The one clause that will give concern is the ‘claw back provision’ – the retention of part of the agreed sale price for a set period during which any attrition of monitored clients can be offset at an agreed rate. In our sale, we agreed that the reverse should also be considered – that the same amount be added if additional clients were put online as a result of completion of jobs or referral. Retaining the manpower side to support the purchaser, we were confident of minimal attrition, and hoped that any attrition would be offset against new clients.

The company prospectus should have the following content:

  • Organisation Structure: List management and employee positions and duties.
  • Skill Retention: Detail qualifications, experience levels and scheduled refresher training required to ensure the skills of staff are maintained. Note allocation of responsibility as appropriate to each staff member – any new or additional responsibilities for staff members decided upon by the successor is to be documented and communicated to staff during the transition period
  • About the Directors: Brief overview of qualifications and experience of directors/owners
  • Business Profile: Comprehensive view of your beginnings, growth and current position, include overview of client base, number of commercial and domestic clients, preferred alarm equipment used and your point of difference that separates your business from the others in your area.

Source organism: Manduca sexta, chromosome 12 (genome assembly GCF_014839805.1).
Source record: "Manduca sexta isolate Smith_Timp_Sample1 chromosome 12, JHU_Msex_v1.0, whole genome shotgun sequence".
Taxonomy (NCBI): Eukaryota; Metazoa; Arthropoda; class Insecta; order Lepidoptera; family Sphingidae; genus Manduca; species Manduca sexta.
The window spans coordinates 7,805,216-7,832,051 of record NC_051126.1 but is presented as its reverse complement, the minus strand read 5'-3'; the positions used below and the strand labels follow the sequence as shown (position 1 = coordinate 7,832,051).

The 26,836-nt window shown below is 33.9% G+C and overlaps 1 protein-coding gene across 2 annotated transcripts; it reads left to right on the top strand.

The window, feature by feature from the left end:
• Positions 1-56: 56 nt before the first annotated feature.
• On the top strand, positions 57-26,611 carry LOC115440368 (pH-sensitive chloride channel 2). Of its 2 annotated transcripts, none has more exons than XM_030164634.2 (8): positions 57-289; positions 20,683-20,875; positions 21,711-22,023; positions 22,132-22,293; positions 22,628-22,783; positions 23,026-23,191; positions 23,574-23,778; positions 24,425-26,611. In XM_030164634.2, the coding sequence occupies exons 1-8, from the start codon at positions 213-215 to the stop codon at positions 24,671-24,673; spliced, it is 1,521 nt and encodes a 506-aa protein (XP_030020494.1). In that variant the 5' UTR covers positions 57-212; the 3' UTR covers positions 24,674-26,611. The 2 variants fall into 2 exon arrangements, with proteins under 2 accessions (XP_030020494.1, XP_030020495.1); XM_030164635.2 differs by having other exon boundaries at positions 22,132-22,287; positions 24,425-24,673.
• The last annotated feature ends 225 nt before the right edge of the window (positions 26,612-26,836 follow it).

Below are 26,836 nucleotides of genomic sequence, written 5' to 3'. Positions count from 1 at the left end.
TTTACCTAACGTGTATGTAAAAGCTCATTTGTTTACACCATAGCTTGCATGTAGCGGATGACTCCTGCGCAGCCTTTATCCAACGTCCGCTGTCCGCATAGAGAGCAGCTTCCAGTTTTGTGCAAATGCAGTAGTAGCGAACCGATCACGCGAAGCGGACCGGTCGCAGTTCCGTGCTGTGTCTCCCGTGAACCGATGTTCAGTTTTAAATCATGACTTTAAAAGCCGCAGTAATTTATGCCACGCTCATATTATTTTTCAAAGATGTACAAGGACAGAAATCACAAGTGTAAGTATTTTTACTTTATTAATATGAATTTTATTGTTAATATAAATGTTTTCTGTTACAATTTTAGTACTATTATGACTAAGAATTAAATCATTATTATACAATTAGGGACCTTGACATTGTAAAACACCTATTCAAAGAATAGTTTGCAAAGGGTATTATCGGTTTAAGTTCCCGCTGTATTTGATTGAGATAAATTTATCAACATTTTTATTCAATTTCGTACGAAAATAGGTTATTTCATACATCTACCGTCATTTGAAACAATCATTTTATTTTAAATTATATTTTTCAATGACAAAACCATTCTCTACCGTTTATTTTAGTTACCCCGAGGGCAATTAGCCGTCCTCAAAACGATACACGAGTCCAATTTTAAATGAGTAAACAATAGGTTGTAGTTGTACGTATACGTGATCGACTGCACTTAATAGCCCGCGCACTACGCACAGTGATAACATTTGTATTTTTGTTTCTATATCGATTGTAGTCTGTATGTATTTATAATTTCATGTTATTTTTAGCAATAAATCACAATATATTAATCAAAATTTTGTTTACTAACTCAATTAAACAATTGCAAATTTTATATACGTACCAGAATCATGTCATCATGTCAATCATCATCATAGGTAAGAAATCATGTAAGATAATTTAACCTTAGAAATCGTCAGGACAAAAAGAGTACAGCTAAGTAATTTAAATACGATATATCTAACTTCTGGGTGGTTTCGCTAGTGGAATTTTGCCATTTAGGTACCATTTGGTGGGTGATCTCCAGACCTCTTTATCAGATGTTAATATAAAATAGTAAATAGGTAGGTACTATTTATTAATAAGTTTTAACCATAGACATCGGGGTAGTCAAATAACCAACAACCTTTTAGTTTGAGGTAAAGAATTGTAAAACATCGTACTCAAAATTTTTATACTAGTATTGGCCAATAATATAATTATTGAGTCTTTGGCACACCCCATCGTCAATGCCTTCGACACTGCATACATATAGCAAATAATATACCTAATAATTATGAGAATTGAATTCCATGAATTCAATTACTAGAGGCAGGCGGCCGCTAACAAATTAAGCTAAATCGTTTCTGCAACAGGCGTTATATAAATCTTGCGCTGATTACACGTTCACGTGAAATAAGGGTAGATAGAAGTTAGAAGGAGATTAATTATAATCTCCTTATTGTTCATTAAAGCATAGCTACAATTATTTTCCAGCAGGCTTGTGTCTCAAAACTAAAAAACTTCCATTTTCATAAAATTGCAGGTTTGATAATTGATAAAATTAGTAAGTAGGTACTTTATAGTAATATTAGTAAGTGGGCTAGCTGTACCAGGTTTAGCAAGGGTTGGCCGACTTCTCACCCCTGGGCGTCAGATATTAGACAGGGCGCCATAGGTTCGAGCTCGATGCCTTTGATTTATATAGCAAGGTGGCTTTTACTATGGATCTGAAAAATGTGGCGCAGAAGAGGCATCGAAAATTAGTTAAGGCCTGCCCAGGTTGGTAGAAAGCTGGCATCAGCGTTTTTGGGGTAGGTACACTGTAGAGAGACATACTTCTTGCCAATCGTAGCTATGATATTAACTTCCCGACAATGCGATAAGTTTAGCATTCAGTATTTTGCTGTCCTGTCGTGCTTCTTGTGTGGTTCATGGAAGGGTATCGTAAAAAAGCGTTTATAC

• Company Profile: Company philosophy, memberships, accreditations, insurances and licenses
  • Marketing Plan: Advertising, marketing budgets, website, logos, letterheads, branding and future expansion.
  • Succession Strategy / Timetable: Short list potential successors, supply company prospectus and sale price, confirm interested successors, supply company information and due diligence, finalise sale price and contractual agreement and transition period .
  • Risk Management: Offer services of management for a predetermined time during the transition period to assist with all facets of the hand over.
  • Legal Considerations: Confidentiality form supplied by vendor, sale of business to be compliant with the “Sale and Conveyancing Act”, nominate legal services provider.
  • Contract Variables (Negotiable Considerations For Contract Of Sale): Five per cent deposit paid by purchaser, area of restraint of trade, period of restraint of trade, period of confidentiality, period of non-solicitation of employees, subject to finance approval by purchaser`s bank, land involved with sale of business, property that is currently part of the business, chattel mortgages, finance and personal vehicles, long services leave, personal leave and associated staff entitlements, exclusive agency, franchises and rights.
  • Plant and Equipment: Complete list of all assets to be included in the sale.